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Why and how are policies priced for different drivers?

Auto insurance policy types and benefits explained - understanding coverage options and their advantages for drivers on the road

Demystifying Auto Insurance Policies: Understanding Coverage Types and Benefits

Auto insurance is an insurance policy that no driver on the road wants to live without. Having an auto insurance policy can save your financial health from getting into serious trouble, should you ever get into an accident. The only problem is, learning about the different types of auto insurance can be a little complicated. And once you know about them, there is a distinct risk that you will get lost in the myriad of details that make each policy different from the other. This article was born out of the mission to give an overview of all those types of auto insurance policies and the main differences between them. By understanding what coverage each policy provides when it gets taken out, it is a lot easier to pick the best option for your particular circumstances.

Liability insurance: You’ll almost always be required to carry this type of auto insurance, as it’s provided by all auto insurance companies in most states. Liability insurance comes into play when you’re at fault in causing an accident and get sued by the other driver for injuries and/or property damage. It offers both bodily injury liability and property damage liability, divided into two parts: • Bodily injury liability coverage pays for medical bills, lost wages and legal fees of the party injured by the accident. • Property damage liability covers the expenses of fixing the other party’s vehicle or other property.

Collision: Collision is optional, but you should seriously consider this type of coverage if your vehicle is relatively new or has high value. Collision covers your vehicle in the event of a collision, regardless of fault, repairing or replacing it accordingly. If your vehicle is a total loss in the event of an accident, collision will reimburse you for the actual cash value of your vehicle.

Collision Coverage: Collision coverage – a required auto policy – is an optional policy that covers damages to your vehicle resulting from collisions with other vehicles or objects. It does not cover bodily injury liability or death claims. Collision helps to pay for damage to your vehicle if you’re deemed at fault for the accident. this insurance policy provides broad coverage for losses to your vehicle resulting from events other than collisions Collision coverage is typically available in three types of policies: • Split limit: pays for repairs up to the first coverage limit, then switch to comprehensive coverageCombined single limit: covers both collision and comprehensive damages up to the first dollar for either type of damage • Basic: provides collision coverage only up to the coverage limit. Most states require an insurance policy to include collision coverage if you have a lienholder for an auto loan, which means the financial institution that loans you the funds for buying your car is named as the lienholder on the title of your vehicle. Collision insurance helps pay for the cost of repairs or a replacement vehicle when your car is at fault in an auto accident. It can also come in handy when you’re driving whilst uninsured.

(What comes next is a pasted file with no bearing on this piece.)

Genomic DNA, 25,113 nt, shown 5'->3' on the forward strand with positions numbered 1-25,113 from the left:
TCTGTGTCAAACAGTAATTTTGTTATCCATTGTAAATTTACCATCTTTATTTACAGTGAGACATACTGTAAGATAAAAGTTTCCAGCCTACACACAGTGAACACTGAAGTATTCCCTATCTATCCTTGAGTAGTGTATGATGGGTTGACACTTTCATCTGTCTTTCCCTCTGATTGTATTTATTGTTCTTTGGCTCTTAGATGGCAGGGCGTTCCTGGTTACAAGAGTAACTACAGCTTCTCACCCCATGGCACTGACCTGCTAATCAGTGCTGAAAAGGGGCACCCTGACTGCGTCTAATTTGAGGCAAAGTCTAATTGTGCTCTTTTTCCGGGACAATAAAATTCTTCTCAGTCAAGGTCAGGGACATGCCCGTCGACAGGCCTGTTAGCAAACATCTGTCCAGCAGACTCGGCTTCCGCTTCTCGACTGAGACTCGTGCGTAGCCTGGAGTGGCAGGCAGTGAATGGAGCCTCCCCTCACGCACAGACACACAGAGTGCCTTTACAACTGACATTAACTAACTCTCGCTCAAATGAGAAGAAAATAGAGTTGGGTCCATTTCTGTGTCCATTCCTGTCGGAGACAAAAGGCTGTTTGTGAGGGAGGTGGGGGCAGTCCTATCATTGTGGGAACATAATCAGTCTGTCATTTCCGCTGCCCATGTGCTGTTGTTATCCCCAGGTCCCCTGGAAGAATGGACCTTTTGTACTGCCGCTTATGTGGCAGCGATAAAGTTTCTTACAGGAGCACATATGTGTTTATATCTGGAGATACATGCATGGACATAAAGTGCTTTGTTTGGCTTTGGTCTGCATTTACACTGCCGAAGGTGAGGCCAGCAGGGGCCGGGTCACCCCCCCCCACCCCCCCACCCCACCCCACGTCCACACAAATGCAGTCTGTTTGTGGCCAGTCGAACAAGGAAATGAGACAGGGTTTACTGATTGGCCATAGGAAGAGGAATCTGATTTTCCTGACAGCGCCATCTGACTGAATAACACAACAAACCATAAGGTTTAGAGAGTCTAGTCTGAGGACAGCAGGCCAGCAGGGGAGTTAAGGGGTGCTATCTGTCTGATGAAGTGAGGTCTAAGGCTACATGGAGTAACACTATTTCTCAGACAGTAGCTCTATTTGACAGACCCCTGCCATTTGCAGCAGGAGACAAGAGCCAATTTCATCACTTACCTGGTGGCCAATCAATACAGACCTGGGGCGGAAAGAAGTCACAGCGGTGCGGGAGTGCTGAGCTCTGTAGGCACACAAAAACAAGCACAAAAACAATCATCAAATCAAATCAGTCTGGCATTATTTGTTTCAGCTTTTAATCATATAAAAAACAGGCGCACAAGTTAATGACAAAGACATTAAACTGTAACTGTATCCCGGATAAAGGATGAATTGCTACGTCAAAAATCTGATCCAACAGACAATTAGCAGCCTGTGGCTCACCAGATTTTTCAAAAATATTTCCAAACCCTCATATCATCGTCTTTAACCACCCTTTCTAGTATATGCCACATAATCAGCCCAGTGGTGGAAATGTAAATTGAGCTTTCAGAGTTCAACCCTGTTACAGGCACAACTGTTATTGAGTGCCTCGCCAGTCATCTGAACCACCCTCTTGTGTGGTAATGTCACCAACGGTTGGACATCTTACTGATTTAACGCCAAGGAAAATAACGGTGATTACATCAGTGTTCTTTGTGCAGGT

Personal Injury Protection: Available in some states, this type of coverage, known as No-Fault, will pay up to a certain amount for you and your passengers’ medical expenses, lost wages, and other expenses related when you are involved in an accident, regardless of fault. Since PIP coverage pays out regardless of fault, it means that you will get benefits much faster than you would if you had to wait to file an injury claim and receive reimbursement with a settlement that ultimately finds another driver was at-fault.

Uninsured/Underinsured Motorist Coverage: Uninsured/Underinsured Motorist Coverage is similar to Bodily Injury Liability but protects you if you are in an accident with a driver who is uninsured or underinsured. If you are hurt in an accident, your UM/UIM coverage will cover your medical bills and wages that you lose because you cannot work, up to the policy limits, when the driver at fault in the crash does not have enough insurance coverage to fully compensate you.

Medical Payments (MedPay) Coverage: This additional optional coverage pays medical expenses incurred by you and your passengers after an accident, regardless of who was at fault. It can help you pay the difference between your health insurance coverage and the medical bills you actually incur.

Gap Insurance: If you lease or finance your vehicle, gap insurance will help cover you if you get in an accident and total your car. If your car has depreciated considerably and is worth even less than the outstanding amount that you owe on the loan or lease, you would be in a terrible position. Gap insurance covers the difference, so you're not obligated to pay on a vehicle that you don't own.

It’s easy to purchase auto insurance without understanding each of the policy types, but learning the differences is an important first step to getting the coverage you need at a price you can afford. While the minimum amount of auto insurance you are required to carry is known as liability insurance, the optional auto insurance coverages include collision, comprehensive and additional coverages. Determining how well each policy matches the extent of your coverage needs and fits your budget depends on your driving habits, the value of your automobile and your risk tolerance. The peace of mind associated with purchasing the right auto insurance coverage will help take away the anxiety that accompanies driving.

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